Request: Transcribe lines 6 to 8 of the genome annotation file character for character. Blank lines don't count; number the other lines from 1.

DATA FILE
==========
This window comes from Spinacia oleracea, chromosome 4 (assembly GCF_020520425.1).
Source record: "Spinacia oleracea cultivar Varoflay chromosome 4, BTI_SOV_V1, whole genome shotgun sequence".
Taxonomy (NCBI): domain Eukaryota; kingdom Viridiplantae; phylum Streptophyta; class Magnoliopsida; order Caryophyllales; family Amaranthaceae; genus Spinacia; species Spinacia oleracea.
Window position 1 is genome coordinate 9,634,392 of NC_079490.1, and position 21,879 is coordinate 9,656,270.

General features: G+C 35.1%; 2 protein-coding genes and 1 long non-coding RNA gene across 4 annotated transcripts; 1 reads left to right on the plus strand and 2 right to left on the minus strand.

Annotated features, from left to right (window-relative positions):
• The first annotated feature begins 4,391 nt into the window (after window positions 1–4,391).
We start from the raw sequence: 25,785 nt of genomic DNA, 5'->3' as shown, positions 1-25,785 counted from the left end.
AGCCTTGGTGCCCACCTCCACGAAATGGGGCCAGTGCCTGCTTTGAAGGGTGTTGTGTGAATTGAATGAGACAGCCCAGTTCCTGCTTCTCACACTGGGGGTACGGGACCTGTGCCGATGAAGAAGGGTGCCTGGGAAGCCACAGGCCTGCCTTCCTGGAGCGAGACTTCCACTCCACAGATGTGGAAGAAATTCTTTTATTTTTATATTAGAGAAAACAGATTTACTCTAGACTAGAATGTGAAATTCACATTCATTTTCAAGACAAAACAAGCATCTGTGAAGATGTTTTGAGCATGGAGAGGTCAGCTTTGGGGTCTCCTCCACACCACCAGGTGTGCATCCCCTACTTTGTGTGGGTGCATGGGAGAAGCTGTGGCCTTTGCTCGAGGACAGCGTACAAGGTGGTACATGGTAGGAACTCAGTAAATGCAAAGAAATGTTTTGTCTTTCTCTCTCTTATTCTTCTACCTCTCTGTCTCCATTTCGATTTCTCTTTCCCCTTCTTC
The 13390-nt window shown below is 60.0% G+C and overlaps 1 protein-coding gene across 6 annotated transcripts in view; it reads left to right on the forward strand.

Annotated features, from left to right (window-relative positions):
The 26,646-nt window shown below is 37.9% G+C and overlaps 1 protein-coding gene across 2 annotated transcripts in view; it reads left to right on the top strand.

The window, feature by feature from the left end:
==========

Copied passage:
Annotated features, from left to right (window-relative positions):
• The first annotated feature begins 4,391 nt into the window (after window positions 1–4,391).
We start from the raw sequence: 25,785 nt of genomic DNA, 5'->3' as shown, positions 1-25,785 counted from the left end.